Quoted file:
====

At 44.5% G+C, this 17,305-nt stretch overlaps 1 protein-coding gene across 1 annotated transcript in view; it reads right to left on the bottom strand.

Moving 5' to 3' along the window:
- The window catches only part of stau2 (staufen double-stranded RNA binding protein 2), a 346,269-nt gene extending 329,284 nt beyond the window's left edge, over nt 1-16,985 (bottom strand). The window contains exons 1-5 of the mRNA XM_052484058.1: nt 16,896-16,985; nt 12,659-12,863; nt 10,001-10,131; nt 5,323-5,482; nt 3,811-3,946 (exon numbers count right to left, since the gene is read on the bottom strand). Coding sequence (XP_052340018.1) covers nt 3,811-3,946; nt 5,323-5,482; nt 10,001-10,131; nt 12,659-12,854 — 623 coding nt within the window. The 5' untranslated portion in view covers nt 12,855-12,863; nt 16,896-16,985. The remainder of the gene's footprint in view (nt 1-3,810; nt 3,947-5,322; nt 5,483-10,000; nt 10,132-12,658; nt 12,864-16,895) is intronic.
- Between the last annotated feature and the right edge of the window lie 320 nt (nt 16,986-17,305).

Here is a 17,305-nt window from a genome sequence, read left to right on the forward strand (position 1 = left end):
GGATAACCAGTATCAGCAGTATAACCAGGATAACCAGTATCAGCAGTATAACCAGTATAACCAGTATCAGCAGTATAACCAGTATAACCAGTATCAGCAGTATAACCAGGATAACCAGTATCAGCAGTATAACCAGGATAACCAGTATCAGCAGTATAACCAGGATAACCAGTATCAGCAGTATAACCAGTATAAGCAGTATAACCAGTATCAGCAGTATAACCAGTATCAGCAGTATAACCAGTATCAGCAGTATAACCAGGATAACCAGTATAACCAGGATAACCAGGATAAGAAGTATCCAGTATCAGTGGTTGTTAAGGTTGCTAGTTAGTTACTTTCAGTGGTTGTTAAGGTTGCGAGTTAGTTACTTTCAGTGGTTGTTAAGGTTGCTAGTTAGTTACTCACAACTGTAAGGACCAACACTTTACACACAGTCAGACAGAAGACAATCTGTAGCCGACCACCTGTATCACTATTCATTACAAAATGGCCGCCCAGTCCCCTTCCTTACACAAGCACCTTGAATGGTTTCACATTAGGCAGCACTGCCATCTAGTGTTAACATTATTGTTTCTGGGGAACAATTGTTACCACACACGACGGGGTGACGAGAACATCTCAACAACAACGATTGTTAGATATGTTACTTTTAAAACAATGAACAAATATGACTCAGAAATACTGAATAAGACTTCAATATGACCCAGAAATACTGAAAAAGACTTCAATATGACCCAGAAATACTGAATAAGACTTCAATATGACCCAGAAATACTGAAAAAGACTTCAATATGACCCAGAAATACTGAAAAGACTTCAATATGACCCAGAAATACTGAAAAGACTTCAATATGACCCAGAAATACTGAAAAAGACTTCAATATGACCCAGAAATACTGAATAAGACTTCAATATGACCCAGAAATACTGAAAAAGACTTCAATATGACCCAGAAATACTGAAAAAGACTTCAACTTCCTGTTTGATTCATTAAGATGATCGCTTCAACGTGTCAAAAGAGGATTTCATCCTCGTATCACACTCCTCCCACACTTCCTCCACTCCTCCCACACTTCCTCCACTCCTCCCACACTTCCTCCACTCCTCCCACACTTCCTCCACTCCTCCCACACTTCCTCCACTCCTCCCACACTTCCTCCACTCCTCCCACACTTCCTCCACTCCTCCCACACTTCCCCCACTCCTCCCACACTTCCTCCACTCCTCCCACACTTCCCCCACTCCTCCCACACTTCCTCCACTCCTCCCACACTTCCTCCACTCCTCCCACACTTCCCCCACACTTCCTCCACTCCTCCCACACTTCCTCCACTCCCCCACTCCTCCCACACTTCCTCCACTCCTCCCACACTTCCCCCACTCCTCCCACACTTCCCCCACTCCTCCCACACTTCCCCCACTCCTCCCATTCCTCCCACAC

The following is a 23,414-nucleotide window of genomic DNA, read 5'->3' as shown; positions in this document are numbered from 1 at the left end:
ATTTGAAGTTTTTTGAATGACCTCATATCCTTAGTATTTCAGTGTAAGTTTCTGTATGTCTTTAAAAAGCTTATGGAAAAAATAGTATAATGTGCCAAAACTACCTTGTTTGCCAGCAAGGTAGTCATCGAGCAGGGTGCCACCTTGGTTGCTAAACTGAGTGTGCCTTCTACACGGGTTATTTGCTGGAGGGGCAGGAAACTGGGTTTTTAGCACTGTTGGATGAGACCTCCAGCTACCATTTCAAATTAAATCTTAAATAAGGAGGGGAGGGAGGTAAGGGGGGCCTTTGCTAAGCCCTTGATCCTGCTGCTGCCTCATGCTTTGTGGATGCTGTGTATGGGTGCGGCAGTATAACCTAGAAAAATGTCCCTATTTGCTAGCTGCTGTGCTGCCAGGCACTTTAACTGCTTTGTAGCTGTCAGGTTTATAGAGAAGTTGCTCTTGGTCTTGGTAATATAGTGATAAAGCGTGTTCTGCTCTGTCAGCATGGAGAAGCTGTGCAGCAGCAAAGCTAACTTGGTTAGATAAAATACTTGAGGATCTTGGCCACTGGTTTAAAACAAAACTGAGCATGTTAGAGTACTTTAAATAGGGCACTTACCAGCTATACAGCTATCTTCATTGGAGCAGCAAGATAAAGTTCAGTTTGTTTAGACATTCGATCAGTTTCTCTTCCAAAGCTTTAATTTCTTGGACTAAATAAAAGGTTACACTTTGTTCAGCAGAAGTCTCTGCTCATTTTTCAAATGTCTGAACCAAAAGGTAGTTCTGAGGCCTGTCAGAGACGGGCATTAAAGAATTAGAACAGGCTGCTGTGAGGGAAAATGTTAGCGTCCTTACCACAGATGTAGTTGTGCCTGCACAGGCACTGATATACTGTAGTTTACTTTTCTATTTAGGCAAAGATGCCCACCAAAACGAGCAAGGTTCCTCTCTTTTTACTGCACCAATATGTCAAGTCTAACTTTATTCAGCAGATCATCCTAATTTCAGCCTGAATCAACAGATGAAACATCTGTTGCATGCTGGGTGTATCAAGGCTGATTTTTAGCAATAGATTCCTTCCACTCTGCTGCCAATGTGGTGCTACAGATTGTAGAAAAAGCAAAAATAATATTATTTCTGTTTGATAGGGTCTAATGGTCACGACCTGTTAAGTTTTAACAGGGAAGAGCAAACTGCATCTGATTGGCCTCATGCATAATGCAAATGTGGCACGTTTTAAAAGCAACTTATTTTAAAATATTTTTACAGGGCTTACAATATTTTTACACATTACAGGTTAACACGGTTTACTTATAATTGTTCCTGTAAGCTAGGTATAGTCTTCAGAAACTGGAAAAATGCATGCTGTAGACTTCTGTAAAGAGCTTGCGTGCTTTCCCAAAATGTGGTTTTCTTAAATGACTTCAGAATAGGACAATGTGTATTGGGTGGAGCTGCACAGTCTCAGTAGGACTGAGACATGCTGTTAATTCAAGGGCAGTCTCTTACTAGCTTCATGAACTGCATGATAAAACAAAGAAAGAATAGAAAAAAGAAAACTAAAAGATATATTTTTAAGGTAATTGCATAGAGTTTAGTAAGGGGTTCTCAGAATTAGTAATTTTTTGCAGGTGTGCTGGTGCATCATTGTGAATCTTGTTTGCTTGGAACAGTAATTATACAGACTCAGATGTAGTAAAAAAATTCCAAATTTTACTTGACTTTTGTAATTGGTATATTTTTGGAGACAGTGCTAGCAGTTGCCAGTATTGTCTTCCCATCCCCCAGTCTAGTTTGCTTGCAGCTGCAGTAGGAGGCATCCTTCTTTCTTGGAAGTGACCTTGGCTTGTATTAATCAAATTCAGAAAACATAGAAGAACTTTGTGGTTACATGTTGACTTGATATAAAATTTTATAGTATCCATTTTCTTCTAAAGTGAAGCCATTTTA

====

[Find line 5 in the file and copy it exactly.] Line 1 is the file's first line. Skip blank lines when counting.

Here is a 17,305-nt window from a genome sequence, read left to right on the forward strand (position 1 = left end):